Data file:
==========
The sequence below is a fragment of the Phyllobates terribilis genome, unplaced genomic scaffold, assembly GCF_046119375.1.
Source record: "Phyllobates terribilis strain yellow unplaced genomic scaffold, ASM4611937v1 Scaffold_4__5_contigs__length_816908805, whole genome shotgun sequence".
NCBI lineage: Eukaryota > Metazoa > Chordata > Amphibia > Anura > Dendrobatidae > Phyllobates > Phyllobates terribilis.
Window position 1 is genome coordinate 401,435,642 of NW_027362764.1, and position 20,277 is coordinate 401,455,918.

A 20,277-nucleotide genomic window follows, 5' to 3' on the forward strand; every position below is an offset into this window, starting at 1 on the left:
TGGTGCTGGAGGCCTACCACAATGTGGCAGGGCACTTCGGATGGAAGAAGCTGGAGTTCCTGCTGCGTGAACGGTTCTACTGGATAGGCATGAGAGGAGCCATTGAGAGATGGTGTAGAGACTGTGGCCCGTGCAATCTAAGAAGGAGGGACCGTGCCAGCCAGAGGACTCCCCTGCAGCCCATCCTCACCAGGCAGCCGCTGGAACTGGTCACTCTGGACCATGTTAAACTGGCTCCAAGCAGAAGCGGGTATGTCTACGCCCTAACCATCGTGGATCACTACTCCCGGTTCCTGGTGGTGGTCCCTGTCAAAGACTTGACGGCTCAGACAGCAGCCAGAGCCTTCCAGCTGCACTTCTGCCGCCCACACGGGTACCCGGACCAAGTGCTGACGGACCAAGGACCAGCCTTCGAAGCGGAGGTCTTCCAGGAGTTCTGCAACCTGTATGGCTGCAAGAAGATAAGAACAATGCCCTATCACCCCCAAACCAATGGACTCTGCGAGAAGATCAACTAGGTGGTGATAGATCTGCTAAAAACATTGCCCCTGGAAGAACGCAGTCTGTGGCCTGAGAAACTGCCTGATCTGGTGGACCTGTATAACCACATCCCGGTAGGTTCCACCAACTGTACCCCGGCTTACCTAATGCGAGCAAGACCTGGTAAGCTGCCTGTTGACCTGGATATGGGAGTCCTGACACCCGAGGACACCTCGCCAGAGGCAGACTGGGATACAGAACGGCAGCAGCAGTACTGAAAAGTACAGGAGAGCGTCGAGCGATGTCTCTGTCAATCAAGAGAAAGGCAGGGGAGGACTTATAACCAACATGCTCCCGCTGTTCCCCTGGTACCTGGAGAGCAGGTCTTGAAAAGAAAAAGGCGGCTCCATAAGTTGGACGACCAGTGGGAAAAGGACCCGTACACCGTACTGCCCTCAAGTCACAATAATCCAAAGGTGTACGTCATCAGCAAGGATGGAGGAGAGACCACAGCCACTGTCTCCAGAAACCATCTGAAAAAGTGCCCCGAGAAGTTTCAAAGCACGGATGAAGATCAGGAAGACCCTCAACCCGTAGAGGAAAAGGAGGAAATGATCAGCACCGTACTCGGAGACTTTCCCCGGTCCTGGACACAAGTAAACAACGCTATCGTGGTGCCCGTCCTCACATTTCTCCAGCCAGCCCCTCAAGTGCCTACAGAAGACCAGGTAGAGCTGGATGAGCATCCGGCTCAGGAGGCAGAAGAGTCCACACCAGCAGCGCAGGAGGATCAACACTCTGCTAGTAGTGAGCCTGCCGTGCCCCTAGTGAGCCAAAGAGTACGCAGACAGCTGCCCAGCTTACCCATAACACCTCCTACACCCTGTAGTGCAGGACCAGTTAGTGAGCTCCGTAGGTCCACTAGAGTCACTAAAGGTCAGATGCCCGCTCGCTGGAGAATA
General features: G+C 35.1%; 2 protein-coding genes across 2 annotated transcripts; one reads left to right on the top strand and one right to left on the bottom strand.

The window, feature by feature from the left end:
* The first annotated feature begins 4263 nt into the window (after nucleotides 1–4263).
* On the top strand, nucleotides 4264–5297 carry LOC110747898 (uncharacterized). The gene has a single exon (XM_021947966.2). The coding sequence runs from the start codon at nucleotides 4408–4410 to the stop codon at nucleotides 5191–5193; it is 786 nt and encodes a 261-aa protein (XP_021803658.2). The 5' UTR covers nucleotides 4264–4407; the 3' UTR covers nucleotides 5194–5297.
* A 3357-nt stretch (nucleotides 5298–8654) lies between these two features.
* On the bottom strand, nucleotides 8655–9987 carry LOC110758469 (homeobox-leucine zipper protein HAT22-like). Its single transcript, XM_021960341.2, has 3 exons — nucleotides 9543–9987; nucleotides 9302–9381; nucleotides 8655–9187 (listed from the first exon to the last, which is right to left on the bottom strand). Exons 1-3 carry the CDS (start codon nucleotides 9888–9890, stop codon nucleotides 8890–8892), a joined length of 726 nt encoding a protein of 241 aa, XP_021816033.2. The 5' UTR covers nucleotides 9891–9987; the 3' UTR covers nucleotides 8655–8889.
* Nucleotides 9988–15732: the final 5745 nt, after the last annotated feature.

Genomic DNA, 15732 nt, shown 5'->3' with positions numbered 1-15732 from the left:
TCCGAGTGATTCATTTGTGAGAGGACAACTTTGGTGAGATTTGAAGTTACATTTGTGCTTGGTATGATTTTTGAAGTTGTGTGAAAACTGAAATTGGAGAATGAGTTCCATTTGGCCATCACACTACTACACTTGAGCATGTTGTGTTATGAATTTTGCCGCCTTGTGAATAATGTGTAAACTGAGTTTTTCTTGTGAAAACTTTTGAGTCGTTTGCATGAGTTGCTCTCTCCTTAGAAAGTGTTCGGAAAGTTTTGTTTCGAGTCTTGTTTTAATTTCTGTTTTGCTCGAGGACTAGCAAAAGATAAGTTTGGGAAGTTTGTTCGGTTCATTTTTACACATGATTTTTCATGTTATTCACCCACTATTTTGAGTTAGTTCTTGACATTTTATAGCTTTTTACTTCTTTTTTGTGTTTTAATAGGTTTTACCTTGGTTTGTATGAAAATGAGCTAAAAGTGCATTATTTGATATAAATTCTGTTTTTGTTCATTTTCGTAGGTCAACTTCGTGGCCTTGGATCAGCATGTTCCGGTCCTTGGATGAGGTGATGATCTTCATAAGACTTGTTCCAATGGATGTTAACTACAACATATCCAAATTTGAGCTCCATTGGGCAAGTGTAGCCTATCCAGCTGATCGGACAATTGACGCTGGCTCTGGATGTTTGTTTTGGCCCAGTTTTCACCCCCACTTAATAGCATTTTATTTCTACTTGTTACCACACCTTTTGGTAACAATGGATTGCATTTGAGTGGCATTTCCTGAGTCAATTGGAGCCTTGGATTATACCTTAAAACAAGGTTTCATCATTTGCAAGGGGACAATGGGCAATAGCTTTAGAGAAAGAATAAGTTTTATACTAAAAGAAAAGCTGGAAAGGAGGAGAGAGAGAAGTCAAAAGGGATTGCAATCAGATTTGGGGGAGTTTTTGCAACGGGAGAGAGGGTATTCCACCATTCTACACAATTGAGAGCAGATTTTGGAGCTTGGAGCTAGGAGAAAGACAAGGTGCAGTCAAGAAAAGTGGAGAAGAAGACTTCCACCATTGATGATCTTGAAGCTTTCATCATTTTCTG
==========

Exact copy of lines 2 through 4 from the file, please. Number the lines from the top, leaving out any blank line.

Source record: "Phyllobates terribilis strain yellow unplaced genomic scaffold, ASM4611937v1 Scaffold_4__5_contigs__length_816908805, whole genome shotgun sequence".
NCBI lineage: Eukaryota > Metazoa > Chordata > Amphibia > Anura > Dendrobatidae > Phyllobates > Phyllobates terribilis.
Window position 1 is genome coordinate 401,435,642 of NW_027362764.1, and position 20,277 is coordinate 401,455,918.